An example of overloading a term

Lunch was $5 a plate, so I filled my plate with a plate of spaghetti. After lunch, I strapped on my plate armor and went to the shipyard, where they were repairing the plates on the hull. In the warehouse, they were plating the statues. I noticed that the gold plate on one was thin, and we checked the plating bath. One of the electrode plates was corroded, so I ordered a replacement. I worried what the client would say. I checked the contract to see if this was covered, but it was strictly boiler plate. I decided to visit the client. On the way, I was pulled over for speeding. The officer checked my plates, saw my record was clean, and let me off with a warning. When I got to the client’s office, I saw they had an engraved plate commemorating their founding. While I waited in the lobby, I looked at some of their books. In one, I found a very nice plate of a woodland scene, and I wondered what sort of plate they used in printing it. When I saw the client, I showed him the statue, and we agreed on a deal for reworking them. Then we discussed his new line. He didn’t have any samples, but he did show me some photographic plates. He was so proud of these, he smiled so wide he practically lost his dental plate. I told him that selling these would be like an easy slide into home plate. Then the Earth’s plates shifted, and the earthquake left quite a mess on my plate.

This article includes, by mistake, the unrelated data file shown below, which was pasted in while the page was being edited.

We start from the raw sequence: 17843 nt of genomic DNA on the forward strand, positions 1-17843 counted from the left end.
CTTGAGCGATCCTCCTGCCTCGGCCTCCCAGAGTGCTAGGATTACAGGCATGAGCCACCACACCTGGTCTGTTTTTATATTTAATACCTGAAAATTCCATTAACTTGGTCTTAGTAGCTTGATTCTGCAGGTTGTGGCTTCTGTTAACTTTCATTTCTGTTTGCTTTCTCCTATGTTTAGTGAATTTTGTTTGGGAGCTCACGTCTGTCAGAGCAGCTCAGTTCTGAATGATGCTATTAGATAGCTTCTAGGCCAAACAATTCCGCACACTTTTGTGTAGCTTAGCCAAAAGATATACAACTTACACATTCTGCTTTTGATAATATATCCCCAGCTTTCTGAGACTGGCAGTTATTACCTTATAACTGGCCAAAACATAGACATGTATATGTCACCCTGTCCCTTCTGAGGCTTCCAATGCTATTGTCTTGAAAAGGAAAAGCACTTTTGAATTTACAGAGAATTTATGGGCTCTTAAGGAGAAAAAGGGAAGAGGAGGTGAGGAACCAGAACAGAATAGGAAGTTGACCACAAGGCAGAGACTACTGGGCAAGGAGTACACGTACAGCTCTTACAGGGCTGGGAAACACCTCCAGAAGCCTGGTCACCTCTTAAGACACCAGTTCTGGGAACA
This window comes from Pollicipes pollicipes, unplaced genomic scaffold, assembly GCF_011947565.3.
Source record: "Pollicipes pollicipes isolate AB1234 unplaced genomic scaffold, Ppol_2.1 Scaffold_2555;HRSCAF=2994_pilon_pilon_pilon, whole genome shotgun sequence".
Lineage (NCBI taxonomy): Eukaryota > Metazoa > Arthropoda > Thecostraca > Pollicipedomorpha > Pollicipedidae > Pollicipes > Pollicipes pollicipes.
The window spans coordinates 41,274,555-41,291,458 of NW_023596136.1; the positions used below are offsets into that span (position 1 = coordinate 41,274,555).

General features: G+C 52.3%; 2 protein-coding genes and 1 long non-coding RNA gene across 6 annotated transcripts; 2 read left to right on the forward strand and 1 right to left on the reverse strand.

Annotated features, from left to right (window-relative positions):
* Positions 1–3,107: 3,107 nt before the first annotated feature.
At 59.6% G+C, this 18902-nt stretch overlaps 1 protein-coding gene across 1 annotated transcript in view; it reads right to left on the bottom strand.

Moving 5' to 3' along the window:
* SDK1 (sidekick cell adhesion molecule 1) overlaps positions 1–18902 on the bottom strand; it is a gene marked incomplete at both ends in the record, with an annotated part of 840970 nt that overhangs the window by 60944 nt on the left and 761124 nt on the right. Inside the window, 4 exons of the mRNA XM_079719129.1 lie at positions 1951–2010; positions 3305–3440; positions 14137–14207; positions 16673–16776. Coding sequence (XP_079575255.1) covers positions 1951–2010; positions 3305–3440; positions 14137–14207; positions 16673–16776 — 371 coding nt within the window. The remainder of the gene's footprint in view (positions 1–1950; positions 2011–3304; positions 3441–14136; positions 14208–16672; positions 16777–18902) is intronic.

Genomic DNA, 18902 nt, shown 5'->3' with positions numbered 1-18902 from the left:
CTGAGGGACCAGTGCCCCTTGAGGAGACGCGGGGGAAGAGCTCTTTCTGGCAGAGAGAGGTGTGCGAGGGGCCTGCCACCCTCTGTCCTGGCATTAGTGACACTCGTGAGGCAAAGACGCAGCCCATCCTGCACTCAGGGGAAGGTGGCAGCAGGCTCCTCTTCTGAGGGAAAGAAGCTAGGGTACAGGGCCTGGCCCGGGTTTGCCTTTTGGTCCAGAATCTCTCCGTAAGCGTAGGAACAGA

(It’s a wonder anyone ever learns English…)

This entry was posted in The Craft. Bookmark the permalink.

2 Responses to An example of overloading a term

  1. Tom Wells says:

    Did the plate glass fall out of the window panes when the Earth shook?

    • admin says:

      Touche, Tom! I missed one.

      I use this as an example in my programming classes to demonstrate the value of namespaces. If “plate” isn’t the most overloaded term in the English language, it has to be high on the list.

Leave a Reply

Your email address will not be published. Required fields are marked *